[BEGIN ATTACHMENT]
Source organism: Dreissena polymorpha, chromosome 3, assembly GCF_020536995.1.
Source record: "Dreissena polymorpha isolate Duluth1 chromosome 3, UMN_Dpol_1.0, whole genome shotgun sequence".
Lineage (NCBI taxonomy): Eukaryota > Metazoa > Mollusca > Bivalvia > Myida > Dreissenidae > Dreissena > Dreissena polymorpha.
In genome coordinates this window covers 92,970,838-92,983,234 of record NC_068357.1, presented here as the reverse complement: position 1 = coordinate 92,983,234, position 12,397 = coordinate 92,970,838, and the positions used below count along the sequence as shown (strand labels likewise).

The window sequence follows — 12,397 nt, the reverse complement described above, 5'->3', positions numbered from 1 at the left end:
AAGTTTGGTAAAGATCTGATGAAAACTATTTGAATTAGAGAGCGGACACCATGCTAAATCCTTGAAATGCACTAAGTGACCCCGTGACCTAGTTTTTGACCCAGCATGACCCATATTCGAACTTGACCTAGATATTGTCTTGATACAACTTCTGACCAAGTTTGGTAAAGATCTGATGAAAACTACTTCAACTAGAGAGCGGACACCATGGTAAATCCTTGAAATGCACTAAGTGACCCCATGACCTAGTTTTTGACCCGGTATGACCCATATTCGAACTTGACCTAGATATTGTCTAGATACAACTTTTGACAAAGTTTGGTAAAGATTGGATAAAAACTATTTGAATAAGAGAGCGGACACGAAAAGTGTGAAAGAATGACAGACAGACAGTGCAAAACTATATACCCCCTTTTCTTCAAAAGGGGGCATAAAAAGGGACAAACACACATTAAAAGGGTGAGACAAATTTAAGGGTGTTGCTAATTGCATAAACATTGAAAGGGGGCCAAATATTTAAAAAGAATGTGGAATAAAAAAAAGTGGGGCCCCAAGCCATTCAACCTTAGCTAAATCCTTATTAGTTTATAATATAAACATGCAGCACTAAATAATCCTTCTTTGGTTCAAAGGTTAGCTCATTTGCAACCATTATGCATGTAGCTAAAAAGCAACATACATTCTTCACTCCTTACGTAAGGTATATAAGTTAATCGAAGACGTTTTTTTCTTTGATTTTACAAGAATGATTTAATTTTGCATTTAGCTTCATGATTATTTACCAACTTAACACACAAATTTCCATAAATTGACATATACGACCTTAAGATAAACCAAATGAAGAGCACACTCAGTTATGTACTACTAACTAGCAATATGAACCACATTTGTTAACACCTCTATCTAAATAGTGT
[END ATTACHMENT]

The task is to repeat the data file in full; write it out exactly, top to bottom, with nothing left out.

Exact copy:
Source organism: Dreissena polymorpha, chromosome 3, assembly GCF_020536995.1.
Source record: "Dreissena polymorpha isolate Duluth1 chromosome 3, UMN_Dpol_1.0, whole genome shotgun sequence".
Lineage (NCBI taxonomy): Eukaryota > Metazoa > Mollusca > Bivalvia > Myida > Dreissenidae > Dreissena > Dreissena polymorpha.
In genome coordinates this window covers 92,970,838-92,983,234 of record NC_068357.1, presented here as the reverse complement: position 1 = coordinate 92,983,234, position 12,397 = coordinate 92,970,838, and the positions used below count along the sequence as shown (strand labels likewise).

The window sequence follows — 12,397 nt, the reverse complement described above, 5'->3', positions numbered from 1 at the left end:
AAGTTTGGTAAAGATCTGATGAAAACTATTTGAATTAGAGAGCGGACACCATGCTAAATCCTTGAAATGCACTAAGTGACCCCGTGACCTAGTTTTTGACCCAGCATGACCCATATTCGAACTTGACCTAGATATTGTCTTGATACAACTTCTGACCAAGTTTGGTAAAGATCTGATGAAAACTACTTCAACTAGAGAGCGGACACCATGGTAAATCCTTGAAATGCACTAAGTGACCCCATGACCTAGTTTTTGACCCGGTATGACCCATATTCGAACTTGACCTAGATATTGTCTAGATACAACTTTTGACAAAGTTTGGTAAAGATTGGATAAAAACTATTTGAATAAGAGAGCGGACACGAAAAGTGTGAAAGAATGACAGACAGACAGTGCAAAACTATATACCCCCTTTTCTTCAAAAGGGGGCATAAAAAGGGACAAACACACATTAAAAGGGTGAGACAAATTTAAGGGTGTTGCTAATTGCATAAACATTGAAAGGGGGCCAAATATTTAAAAAGAATGTGGAATAAAAAAAAGTGGGGCCCCAAGCCATTCAACCTTAGCTAAATCCTTATTAGTTTATAATATAAACATGCAGCACTAAATAATCCTTCTTTGGTTCAAAGGTTAGCTCATTTGCAACCATTATGCATGTAGCTAAAAAGCAACATACATTCTTCACTCCTTACGTAAGGTATATAAGTTAATCGAAGACGTTTTTTTCTTTGATTTTACAAGAATGATTTAATTTTGCATTTAGCTTCATGATTATTTACCAACTTAACACACAAATTTCCATAAATTGACATATACGACCTTAAGATAAACCAAATGAAGAGCACACTCAGTTATGTACTACTAACTAGCAATATGAACCACATTTGTTAACACCTCTATCTAAATAGTGT